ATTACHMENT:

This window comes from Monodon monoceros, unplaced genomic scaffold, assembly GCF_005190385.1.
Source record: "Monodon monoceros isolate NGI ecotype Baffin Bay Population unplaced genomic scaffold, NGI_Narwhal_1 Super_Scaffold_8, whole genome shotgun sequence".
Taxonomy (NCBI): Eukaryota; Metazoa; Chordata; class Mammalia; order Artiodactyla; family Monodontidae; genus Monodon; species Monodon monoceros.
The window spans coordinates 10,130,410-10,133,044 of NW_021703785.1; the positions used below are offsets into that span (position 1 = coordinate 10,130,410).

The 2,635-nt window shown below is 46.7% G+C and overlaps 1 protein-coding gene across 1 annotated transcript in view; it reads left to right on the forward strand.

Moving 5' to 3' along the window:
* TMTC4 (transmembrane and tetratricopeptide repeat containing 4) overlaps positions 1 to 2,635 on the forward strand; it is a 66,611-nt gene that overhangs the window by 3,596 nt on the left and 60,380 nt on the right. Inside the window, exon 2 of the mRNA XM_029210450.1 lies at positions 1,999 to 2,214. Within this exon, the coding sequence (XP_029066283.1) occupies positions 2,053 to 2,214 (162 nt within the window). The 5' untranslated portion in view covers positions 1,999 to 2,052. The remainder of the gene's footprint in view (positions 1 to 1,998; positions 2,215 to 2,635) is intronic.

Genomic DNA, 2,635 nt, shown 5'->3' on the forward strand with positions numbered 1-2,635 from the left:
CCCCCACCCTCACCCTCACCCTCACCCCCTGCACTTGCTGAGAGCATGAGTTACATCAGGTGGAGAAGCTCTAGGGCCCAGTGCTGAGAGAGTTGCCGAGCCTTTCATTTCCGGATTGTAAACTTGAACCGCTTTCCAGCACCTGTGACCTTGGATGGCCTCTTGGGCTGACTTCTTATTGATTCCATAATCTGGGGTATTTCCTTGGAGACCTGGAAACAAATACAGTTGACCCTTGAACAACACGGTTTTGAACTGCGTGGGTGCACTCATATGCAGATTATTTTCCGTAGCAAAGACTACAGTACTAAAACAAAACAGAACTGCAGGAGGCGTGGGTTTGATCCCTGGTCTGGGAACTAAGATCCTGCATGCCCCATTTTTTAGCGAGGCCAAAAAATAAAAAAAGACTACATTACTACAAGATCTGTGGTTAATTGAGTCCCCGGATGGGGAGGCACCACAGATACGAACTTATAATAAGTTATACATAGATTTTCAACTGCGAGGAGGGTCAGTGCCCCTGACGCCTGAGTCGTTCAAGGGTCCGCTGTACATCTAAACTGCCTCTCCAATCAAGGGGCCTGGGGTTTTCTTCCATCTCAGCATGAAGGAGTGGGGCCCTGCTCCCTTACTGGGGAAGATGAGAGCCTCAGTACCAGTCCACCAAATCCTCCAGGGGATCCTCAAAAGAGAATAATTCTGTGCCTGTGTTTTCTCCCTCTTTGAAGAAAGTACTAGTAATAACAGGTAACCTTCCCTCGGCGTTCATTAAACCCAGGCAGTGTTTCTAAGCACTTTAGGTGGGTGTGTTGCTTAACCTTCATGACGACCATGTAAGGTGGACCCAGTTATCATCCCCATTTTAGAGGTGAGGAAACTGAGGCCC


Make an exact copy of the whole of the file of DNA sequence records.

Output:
This window comes from Monodon monoceros, unplaced genomic scaffold, assembly GCF_005190385.1.
Source record: "Monodon monoceros isolate NGI ecotype Baffin Bay Population unplaced genomic scaffold, NGI_Narwhal_1 Super_Scaffold_8, whole genome shotgun sequence".
Taxonomy (NCBI): Eukaryota; Metazoa; Chordata; class Mammalia; order Artiodactyla; family Monodontidae; genus Monodon; species Monodon monoceros.
The window spans coordinates 10,130,410-10,133,044 of NW_021703785.1; the positions used below are offsets into that span (position 1 = coordinate 10,130,410).

The 2,635-nt window shown below is 46.7% G+C and overlaps 1 protein-coding gene across 1 annotated transcript in view; it reads left to right on the forward strand.

Moving 5' to 3' along the window:
* TMTC4 (transmembrane and tetratricopeptide repeat containing 4) overlaps positions 1 to 2,635 on the forward strand; it is a 66,611-nt gene that overhangs the window by 3,596 nt on the left and 60,380 nt on the right. Inside the window, exon 2 of the mRNA XM_029210450.1 lies at positions 1,999 to 2,214. Within this exon, the coding sequence (XP_029066283.1) occupies positions 2,053 to 2,214 (162 nt within the window). The 5' untranslated portion in view covers positions 1,999 to 2,052. The remainder of the gene's footprint in view (positions 1 to 1,998; positions 2,215 to 2,635) is intronic.

Genomic DNA, 2,635 nt, shown 5'->3' on the forward strand with positions numbered 1-2,635 from the left:
CCCCCACCCTCACCCTCACCCTCACCCCCTGCACTTGCTGAGAGCATGAGTTACATCAGGTGGAGAAGCTCTAGGGCCCAGTGCTGAGAGAGTTGCCGAGCCTTTCATTTCCGGATTGTAAACTTGAACCGCTTTCCAGCACCTGTGACCTTGGATGGCCTCTTGGGCTGACTTCTTATTGATTCCATAATCTGGGGTATTTCCTTGGAGACCTGGAAACAAATACAGTTGACCCTTGAACAACACGGTTTTGAACTGCGTGGGTGCACTCATATGCAGATTATTTTCCGTAGCAAAGACTACAGTACTAAAACAAAACAGAACTGCAGGAGGCGTGGGTTTGATCCCTGGTCTGGGAACTAAGATCCTGCATGCCCCATTTTTTAGCGAGGCCAAAAAATAAAAAAAGACTACATTACTACAAGATCTGTGGTTAATTGAGTCCCCGGATGGGGAGGCACCACAGATACGAACTTATAATAAGTTATACATAGATTTTCAACTGCGAGGAGGGTCAGTGCCCCTGACGCCTGAGTCGTTCAAGGGTCCGCTGTACATCTAAACTGCCTCTCCAATCAAGGGGCCTGGGGTTTTCTTCCATCTCAGCATGAAGGAGTGGGGCCCTGCTCCCTTACTGGGGAAGATGAGAGCCTCAGTACCAGTCCACCAAATCCTCCAGGGGATCCTCAAAAGAGAATAATTCTGTGCCTGTGTTTTCTCCCTCTTTGAAGAAAGTACTAGTAATAACAGGTAACCTTCCCTCGGCGTTCATTAAACCCAGGCAGTGTTTCTAAGCACTTTAGGTGGGTGTGTTGCTTAACCTTCATGACGACCATGTAAGGTGGACCCAGTTATCATCCCCATTTTAGAGGTGAGGAAACTGAGGCCC